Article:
Removing Dirt, Debris, and Graffiti from Prospect Park’s Lafayette Memorial
A Note from MAS Director of Public Art Phyllis Cohen
The works saved and maintained by the MAS represent a Who’s Who of American Sculptors in the mid-19th to mid-20th centuries. Among the most illustrious monuments conserved and maintained this summer was the elegant Lafayette Memorial, 1917, by the sculptor Daniel Chester French and architect Henry Bacon, in Prospect Park at the 9th Street entrance.
French (1850-1931) gained national prominence as a sculptor of heroic subjects at the World’s Columbian Exposition in Chicago in 1893. This showpiece of late 19th century eclecticism reflected a collaborative spirit evident in French’s public monuments. The most notable bear the imprint of his friend, the architect Henry Bacon. A foremost example is the Lafayette Memorial, followed in 1920-22 by their teaming up to create the magnificent Lincoln Memorial on the Washington Mall in the nation’s capital.
The Marquis de Lafayette is set in a polished granite exedra framed by Corinthian pilasters. The nearly 10-foot high bronze tablet commemorates the French military hero and his commitment to the American colonists in the Revolutionary War. Modelled in high relief, Lafayette stands out boldly against the shallow outline of his horse and a groom bracing the horse’s bridle. Some historians have speculated that the figure of the groomsman is James Armistead (Lafayette). The Marquis was a staunch abolitionist and his role in gaining Armistead’s freedom is a compelling story. However, the authentication of Armistead is still debated.
When the Municipal Art Society included the Lafayette Memorial in its Adopt-A-Monument initiative in 1987, the piece had markedly deteriorated. Pollution had changed the bronze surface to a bright sherbet green patina while the background was blackened by sulfur deposits; wax was blanching and graffiti was marring the granite; and Lafayette’s sword and spurs had been stolen. Under the 1989 restoration by MAS, the missing pieces were replicated, the bronze was repatinated to its original statuary brown, and vandalism to the stone was removed. The MAS has since maintained the piece annually.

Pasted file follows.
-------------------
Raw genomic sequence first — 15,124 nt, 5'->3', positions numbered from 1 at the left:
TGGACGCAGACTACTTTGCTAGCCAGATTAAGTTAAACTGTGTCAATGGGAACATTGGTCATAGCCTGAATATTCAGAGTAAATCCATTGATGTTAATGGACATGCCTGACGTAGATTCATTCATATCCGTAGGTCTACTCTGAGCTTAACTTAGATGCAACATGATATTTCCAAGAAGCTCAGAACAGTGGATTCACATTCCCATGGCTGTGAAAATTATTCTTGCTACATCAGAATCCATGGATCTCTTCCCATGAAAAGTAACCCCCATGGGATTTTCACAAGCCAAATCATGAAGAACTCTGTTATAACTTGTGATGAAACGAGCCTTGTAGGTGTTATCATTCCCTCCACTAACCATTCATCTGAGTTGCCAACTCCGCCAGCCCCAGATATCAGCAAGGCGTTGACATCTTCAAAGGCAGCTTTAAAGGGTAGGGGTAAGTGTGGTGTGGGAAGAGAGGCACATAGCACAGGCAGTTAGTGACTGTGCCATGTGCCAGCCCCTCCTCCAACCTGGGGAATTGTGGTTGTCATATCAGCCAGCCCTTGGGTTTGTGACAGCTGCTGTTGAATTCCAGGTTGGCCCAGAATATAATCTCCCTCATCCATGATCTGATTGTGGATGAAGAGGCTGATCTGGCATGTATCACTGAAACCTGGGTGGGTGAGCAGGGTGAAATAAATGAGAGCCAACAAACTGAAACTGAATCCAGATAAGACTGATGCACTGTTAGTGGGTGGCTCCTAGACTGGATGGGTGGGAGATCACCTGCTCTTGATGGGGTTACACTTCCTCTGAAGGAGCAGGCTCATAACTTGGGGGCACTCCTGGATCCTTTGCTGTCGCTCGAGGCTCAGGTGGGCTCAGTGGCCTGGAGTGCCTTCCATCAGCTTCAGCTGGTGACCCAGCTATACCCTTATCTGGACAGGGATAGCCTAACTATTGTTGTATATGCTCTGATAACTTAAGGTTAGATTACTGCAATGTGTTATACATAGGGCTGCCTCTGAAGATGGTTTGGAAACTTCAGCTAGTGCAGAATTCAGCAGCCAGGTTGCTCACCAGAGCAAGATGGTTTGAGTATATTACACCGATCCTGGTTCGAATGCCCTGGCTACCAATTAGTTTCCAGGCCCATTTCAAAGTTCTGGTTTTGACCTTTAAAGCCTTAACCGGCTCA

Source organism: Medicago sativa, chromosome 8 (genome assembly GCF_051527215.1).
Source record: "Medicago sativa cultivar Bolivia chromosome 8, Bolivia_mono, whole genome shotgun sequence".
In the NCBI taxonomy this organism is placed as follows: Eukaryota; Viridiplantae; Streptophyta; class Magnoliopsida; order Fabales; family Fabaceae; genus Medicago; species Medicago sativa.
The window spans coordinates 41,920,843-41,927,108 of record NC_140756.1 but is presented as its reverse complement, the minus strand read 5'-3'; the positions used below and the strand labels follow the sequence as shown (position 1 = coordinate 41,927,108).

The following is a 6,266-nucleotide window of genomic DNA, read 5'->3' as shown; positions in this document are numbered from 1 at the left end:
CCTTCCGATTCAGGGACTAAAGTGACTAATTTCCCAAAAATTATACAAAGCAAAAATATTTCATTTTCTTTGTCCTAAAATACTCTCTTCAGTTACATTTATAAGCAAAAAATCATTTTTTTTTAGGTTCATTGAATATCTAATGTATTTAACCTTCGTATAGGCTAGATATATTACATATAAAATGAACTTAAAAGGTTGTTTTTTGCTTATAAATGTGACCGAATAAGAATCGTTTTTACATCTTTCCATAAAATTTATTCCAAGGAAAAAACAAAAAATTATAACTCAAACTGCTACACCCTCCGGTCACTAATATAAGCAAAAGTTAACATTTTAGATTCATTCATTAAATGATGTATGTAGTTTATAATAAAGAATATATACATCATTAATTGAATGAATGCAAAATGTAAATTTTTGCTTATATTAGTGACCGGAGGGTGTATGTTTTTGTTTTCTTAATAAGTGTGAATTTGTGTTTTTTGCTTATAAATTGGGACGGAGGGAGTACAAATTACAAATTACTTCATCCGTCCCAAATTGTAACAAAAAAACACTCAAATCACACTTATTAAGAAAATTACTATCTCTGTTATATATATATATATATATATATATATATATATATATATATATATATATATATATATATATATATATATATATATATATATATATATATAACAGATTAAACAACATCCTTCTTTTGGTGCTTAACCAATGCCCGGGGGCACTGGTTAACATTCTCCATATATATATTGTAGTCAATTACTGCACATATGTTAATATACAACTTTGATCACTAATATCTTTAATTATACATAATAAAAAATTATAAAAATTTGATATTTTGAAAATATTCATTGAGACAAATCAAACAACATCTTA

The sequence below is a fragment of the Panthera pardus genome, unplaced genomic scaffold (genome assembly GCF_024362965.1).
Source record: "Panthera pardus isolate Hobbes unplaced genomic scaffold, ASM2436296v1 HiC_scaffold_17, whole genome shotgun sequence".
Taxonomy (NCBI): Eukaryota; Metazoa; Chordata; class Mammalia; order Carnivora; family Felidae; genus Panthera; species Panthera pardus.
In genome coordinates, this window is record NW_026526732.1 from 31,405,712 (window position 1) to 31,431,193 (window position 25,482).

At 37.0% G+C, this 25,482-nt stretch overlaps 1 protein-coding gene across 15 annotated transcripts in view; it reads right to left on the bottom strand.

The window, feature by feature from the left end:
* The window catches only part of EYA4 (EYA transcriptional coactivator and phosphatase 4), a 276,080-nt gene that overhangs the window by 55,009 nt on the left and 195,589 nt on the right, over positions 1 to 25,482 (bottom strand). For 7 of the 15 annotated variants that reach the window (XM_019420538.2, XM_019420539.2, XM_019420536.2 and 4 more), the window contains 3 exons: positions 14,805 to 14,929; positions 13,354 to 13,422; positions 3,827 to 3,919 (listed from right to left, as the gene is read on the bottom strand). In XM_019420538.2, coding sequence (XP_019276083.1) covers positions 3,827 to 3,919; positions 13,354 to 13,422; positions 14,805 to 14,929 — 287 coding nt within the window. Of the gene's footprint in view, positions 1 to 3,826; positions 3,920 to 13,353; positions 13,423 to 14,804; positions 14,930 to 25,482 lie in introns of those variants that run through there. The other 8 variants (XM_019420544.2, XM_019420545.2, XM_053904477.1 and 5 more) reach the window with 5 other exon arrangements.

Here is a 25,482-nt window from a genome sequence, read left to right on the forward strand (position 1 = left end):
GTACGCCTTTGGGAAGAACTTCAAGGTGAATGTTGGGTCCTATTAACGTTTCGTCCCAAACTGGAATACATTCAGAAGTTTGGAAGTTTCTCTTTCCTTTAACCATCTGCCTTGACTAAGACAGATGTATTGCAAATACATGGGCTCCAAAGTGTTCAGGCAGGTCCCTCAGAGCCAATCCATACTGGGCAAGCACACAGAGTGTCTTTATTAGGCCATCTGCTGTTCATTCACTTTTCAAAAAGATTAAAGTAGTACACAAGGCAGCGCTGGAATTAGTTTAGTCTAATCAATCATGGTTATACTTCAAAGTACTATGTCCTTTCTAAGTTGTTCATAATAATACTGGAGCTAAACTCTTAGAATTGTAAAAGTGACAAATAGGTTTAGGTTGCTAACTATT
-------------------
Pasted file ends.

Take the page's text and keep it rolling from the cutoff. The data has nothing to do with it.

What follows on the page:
This fall, Zach Tatti of Tatti Conservation cleaned the sculpture and the base with a mild ionic detergent and water rinse to remove surface dirt and debris. Regrettably, graffiti in blue chalk and acrylic paint was notable on the horse’s neck and flank, as well as lower sections of the base. Much of the graffiti defacing the bronze had bonded to the existing protective wax layer. In those areas the wax had to be carefully removed in order to eradicate the graffiti. Once corrected, the conservator used a propane torch to heat the bronze before a new application of wax was brushed onto the surface, allowed to cool and harden, then given a final buffing to achieve an even sheen. Watching the conservation, a class of elementary school students listened to Zach describe the treatment and were clearly fixated by witnessing the magical transformation and renewal progress!
A generous grant from the Achelis & Bodman Foundation made critical maintenance of this noble monument possible. The major goal of the Adopt-A-Monument program is to establish continuing care of these commemorative works of art that imbue our parks with history and beauty. The idea of permanence implicit in a monument commissioned 125 years ago can be ensured by rare and thoughtful patrons like the Achelis & Bodman Foundation, who understand the importance of conservation.